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MIC leader: Leave race out of Bersih fight

 | May 22, 2012

Party secretary-general S Murugesan says there is no need to drag S Ambiga's race and religion into the dispute.

PETALING JAYA: There is no need to drag race or religion into the debate over the Bersih 3.0 rally, said MIC secretary-general S Murugesan.

Expressing his personal view on the matter, he criticised those who resorted to such demeaning actions against Bersih co-chairperson S Ambiga to put their points across.

“We don’t have to agree with Ambiga or her method of doing things. However, there is no need to drag her race or religion into the disagreement.

“There is also no need for name calling or to resort to methods that encroach into her personal space,” he told FMT.

Murugesan said it also did not make sense to hold a demonstration to condemn demonstrations as two wrongs do not make a right.

“As Malaysians, we should must aspire for the nobler aspects of politics,” he added.

On the same note, Murugesan said he understood the feelings of the aggrieved stall owners who suffered losses as a result of the April 28 rally.

“But there are better ways of doing things,” he added.

Furthermore, the MIC leader said their actions were being attributed to Barisan Nasional, therefore tainting the image of the ruling coalition.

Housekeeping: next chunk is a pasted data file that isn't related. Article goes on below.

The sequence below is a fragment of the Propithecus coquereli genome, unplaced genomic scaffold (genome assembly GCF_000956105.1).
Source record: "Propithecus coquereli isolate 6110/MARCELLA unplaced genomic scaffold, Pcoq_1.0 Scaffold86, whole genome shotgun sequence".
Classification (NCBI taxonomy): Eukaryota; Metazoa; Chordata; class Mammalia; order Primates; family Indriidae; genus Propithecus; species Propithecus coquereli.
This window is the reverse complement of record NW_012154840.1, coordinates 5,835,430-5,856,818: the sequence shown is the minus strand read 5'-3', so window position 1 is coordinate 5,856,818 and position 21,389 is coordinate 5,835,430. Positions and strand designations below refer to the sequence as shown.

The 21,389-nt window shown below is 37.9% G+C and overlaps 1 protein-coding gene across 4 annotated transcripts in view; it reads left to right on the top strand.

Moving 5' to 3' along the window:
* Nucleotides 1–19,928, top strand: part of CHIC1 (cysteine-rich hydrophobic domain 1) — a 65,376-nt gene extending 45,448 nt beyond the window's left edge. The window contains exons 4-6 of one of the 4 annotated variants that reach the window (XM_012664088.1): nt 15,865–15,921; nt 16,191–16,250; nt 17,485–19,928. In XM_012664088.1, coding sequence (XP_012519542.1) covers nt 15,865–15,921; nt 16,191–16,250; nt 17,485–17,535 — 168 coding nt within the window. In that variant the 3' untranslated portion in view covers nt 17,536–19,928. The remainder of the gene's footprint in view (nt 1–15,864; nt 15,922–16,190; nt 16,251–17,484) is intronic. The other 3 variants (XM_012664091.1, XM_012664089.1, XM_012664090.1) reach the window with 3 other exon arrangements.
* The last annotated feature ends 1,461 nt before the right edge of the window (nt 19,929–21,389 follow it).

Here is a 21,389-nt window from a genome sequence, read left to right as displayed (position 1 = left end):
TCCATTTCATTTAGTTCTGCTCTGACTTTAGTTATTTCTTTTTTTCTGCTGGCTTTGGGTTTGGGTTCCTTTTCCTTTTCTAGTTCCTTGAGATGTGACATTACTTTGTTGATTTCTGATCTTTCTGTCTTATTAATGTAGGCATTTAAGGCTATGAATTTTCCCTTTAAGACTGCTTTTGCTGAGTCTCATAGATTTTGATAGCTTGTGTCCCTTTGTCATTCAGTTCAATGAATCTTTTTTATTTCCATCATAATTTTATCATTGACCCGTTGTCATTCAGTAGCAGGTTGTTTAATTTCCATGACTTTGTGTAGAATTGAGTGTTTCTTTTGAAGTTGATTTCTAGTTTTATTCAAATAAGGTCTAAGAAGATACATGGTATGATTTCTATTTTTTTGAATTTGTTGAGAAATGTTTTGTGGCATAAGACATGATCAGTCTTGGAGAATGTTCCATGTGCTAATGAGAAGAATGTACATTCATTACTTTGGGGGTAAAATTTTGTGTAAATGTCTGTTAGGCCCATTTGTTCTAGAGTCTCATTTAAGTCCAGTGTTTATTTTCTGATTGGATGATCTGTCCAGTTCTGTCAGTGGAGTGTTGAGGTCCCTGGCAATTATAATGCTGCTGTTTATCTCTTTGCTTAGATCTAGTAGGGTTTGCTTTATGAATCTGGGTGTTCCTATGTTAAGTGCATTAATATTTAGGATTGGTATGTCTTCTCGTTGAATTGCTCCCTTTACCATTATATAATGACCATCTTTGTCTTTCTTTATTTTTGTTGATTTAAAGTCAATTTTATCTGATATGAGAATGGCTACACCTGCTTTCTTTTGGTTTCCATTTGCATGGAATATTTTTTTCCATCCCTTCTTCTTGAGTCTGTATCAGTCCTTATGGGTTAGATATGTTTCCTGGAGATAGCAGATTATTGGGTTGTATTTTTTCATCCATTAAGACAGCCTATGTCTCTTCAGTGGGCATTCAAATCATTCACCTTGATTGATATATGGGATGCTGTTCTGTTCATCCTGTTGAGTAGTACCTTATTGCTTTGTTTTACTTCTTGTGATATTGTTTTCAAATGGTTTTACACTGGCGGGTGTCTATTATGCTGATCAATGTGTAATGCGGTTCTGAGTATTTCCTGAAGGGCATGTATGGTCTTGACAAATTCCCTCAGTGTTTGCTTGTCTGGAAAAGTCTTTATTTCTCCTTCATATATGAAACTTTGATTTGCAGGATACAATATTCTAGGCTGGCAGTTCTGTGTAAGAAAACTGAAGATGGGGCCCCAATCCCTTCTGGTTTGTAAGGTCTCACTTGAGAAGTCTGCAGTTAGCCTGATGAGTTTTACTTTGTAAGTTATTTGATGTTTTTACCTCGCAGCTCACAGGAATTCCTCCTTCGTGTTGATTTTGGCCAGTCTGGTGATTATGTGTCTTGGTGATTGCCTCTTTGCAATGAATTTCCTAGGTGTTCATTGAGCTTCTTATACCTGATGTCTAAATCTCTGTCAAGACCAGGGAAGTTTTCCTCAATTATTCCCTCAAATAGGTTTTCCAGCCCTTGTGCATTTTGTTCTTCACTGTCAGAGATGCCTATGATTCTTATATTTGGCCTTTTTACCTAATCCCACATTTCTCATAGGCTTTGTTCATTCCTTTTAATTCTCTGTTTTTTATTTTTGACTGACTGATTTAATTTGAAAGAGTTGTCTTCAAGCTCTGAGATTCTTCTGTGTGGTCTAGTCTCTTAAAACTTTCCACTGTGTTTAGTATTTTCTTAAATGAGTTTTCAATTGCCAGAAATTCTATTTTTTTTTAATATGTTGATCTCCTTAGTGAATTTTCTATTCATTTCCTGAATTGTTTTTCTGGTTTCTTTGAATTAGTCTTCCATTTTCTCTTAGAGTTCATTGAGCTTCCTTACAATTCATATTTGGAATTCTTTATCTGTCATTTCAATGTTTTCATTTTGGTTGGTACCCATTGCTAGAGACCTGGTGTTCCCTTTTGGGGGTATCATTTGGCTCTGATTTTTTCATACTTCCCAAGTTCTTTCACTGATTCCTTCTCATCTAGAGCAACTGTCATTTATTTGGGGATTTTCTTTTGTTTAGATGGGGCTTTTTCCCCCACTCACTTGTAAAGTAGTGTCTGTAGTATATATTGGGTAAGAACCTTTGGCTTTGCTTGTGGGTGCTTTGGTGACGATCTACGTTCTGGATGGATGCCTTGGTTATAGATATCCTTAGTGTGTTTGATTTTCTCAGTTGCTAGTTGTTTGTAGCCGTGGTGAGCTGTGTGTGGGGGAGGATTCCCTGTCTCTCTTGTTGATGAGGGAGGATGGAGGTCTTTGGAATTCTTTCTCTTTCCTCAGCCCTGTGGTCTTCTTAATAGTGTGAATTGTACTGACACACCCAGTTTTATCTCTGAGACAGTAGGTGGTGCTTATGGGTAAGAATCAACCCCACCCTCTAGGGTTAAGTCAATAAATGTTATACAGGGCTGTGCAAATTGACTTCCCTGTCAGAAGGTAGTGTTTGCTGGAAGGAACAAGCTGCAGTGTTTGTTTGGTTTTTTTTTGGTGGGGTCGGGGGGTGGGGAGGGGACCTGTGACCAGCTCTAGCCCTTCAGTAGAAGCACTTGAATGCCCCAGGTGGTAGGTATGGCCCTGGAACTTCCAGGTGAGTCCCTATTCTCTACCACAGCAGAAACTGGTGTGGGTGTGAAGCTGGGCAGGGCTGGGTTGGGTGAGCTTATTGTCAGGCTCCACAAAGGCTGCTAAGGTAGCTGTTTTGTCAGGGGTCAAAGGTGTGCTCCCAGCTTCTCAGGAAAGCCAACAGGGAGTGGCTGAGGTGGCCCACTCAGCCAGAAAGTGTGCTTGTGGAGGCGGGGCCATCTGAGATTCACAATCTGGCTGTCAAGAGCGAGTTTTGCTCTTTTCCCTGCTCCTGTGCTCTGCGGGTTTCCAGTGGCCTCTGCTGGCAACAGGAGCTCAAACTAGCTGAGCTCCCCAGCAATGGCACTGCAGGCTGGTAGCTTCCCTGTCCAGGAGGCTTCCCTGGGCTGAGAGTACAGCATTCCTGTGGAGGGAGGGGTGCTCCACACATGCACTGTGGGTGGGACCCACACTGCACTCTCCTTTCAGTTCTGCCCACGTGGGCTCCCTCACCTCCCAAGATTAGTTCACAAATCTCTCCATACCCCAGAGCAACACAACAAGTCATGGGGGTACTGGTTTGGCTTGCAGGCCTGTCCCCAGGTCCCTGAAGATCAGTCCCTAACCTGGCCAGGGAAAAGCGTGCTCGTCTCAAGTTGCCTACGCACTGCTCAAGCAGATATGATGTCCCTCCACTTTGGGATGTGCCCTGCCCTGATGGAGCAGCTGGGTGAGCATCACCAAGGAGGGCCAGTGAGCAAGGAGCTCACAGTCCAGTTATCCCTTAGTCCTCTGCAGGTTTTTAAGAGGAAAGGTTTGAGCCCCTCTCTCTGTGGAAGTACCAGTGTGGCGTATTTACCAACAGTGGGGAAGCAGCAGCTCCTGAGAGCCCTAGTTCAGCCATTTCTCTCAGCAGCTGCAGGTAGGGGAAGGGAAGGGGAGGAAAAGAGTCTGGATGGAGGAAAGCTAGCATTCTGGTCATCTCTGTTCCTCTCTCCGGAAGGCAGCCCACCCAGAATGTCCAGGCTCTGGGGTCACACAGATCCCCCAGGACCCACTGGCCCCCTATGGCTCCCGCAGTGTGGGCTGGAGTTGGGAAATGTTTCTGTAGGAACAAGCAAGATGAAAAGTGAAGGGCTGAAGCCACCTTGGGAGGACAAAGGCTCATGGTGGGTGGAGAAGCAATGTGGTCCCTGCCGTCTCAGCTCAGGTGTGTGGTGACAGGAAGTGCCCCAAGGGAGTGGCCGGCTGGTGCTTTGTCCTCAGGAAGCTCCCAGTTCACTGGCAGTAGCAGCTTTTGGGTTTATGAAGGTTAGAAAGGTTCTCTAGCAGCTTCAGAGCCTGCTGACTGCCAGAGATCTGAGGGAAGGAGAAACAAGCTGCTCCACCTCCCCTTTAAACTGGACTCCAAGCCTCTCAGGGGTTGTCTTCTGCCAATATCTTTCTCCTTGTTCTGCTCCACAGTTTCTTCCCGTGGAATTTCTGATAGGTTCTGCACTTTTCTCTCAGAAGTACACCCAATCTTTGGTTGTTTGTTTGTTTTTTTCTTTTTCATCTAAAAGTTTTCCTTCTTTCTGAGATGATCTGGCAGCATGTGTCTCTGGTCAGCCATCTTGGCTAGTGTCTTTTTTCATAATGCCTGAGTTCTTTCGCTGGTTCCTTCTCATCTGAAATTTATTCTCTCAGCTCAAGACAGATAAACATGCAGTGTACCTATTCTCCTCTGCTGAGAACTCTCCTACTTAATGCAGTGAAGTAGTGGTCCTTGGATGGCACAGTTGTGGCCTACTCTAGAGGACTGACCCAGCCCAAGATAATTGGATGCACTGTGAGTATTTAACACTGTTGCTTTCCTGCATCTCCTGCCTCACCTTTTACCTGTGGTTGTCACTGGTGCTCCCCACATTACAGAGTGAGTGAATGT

“This is clearly not the case and is doing more harm to BN then good,” he added.

A group of traders have planned to set up a night market outside S Ambiga’s house in Bukit Damansara on Thursday and Friday to protest the losses incurred during the rally.

Previously, vexed traders staged a burger protest while a group of ex-servicemen held a vulgar aerobic exercise outside her residence, which drew much flak from various quarters.

However, when an Indian-based NGO proposed to set up a thosai stall outside Deputy Inspector-General of Police Khalid Abu Bakar’s house, Ambiga had asked them to reconsider, saying that private spaces must be respected.

The NGO agreed and called off its plan.

All eyes on the mayor

Meanwhile, Malaysian Indian Business Association (Miba) president P Sivakumar said all eyes were now on Kuala Lumpur Mayor Ahmad Fuad Ismail.

He said Ambiga’s right to a peaceful living and her constitutional right to equal protection under the law were at threat.

Sivakumar said if the night market took place, then another group might set up a similar thing outside Fuad’s residence.

“I am sure the mayor will not like it,” he told FMT.

Sivakumar also could not understand why the issue had taken a racial twist, just because a civic- minded individual with legal background aspired to do something good for the nation.

He warned BN that such actions would lead to an electoral backlash.

“Prime Minister Najib Tun Razak has been trying to reach out to Indian voters, but this type of attacks and intimidation against Ambiga will cost the coalition,” he added.

Sivakumar also said Miba failed to understand how these traders could claim to have lost millions due to the rally, especially on a Saturday.

“These are only petty traders. So this lent credence to the suspicion that there is more to this than meets the eye,” he said.


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